Greenwich borough house prices continue steep falls: 1.5% on month and 9.2% annually
The latest house prices data has been revealed and recent trends in Greenwich borough of sharply reducing house prices continue. Falls are actually picking up on an annual basis.
Monthly reductions of 1.5% were recorded and 9.2% on the same month last year. The average home has lost £44k in value:
Last month saw 2.6% falls on monthly prices (which are volatile) and 8.6% reductions on an annual basis.
These figures are from LSL and pick up trends in new development prices.
New build owners may be feeling nervous. Prices for new homes are already 10-20% higher that equivalent properties in established areas in the vicinity – in part due to Help to Buy. When it comes to sell that premium could be reduced or eliminated.
Tower Hamlets is another area with many new builds also seeing large falls.
The City of London saw an 11% increase yet only nine homes were sold in the entire month.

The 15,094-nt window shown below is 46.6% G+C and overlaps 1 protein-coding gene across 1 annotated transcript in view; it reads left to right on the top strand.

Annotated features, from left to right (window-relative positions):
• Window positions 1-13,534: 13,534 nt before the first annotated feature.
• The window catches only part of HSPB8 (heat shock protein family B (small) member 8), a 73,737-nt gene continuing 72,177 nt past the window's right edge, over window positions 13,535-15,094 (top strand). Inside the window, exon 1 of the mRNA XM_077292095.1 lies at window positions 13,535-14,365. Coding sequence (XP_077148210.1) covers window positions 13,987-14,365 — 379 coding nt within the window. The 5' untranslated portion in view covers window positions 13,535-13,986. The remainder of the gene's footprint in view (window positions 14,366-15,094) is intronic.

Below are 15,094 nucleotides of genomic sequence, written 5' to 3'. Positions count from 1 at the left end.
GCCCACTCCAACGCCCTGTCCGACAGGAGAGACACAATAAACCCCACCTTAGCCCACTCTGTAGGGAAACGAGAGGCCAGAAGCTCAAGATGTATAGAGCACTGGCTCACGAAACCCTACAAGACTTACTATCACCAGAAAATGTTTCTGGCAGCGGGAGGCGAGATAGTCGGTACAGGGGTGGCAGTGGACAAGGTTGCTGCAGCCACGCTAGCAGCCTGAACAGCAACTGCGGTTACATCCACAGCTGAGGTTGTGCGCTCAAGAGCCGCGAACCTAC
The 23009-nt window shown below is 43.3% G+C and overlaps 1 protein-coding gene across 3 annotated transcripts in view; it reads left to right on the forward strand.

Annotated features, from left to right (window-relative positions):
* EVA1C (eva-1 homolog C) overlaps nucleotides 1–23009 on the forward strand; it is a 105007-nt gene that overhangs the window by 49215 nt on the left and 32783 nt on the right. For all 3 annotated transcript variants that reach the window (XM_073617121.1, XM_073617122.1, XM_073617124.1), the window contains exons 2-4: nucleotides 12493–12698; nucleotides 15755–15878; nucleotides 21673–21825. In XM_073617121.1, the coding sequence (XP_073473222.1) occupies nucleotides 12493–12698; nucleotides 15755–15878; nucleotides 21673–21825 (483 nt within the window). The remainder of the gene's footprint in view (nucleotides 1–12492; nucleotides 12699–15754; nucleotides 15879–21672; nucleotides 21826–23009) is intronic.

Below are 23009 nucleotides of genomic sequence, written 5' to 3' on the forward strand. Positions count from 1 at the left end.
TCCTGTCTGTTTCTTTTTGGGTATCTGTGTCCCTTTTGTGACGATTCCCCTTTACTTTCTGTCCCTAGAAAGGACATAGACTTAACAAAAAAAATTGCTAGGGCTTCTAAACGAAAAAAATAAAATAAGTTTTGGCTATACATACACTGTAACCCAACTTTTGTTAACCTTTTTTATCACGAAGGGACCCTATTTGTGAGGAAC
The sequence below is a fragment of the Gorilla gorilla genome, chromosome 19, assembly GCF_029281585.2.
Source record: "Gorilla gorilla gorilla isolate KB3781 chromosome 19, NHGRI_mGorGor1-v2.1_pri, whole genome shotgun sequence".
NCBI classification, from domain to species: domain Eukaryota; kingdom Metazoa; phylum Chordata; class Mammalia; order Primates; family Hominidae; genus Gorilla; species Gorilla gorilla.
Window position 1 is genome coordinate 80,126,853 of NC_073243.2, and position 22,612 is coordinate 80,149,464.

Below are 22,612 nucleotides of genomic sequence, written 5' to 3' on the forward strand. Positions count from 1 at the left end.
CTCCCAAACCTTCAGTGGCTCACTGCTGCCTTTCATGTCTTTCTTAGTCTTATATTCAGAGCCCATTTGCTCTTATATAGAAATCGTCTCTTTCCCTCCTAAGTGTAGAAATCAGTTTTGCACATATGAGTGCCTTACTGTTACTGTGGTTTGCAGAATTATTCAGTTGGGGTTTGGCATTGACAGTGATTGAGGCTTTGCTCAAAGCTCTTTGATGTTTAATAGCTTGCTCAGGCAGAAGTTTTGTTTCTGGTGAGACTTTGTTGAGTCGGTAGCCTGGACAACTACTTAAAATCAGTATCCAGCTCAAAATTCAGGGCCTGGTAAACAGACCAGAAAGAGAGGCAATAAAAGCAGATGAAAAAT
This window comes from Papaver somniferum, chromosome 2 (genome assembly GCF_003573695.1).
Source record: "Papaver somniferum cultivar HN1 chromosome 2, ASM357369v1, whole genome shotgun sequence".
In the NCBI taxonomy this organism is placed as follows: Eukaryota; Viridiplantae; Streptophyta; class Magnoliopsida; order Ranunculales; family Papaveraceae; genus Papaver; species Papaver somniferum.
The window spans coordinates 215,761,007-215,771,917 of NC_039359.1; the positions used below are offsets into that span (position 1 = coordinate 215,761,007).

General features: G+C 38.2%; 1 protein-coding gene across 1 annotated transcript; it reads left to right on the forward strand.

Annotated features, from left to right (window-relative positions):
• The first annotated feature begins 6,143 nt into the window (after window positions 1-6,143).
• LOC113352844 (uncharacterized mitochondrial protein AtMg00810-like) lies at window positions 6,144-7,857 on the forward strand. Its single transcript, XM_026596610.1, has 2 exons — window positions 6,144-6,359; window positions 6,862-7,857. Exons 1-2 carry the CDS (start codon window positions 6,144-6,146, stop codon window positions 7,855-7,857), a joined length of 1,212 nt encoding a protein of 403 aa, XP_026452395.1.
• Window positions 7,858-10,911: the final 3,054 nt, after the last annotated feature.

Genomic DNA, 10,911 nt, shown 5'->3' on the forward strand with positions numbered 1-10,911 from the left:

Greenwich Council also embarked on a £65 million program of buying existing homes at the top of the market instead of using those funds to build new homes – despite their own figures showing it was the least cost effective method.
Building new homes using their own Meridian Homes venture would be 56% cheaper per additional property at £223,000 instead of an average cost of £394,550 buying an existing home off the market.
They opted to buy homes off the market as funds were derived from Right to Buy revenue which has to be spent within five years or sent to central government, due to rules introduced in 2013.
They sat on income for an extended period before deciding to buy market homes just before the expiry date. This was the worst option – for those in need and taxpayers – and could have been avoided if they had begun planning for new homes in 2013 and built up capability over five years.
They cannot use Right to Buy income to entirely fund directly-built new homes (it’s capped at 30%) but can partner with other agencies such as their own creation Meridian Home Start or Housing Associations.
It didn’t happen, and now millions of taxpayers money could have been wasted buying at peak prices compared to other options out there, and we have far fewer homes for those in need to boot.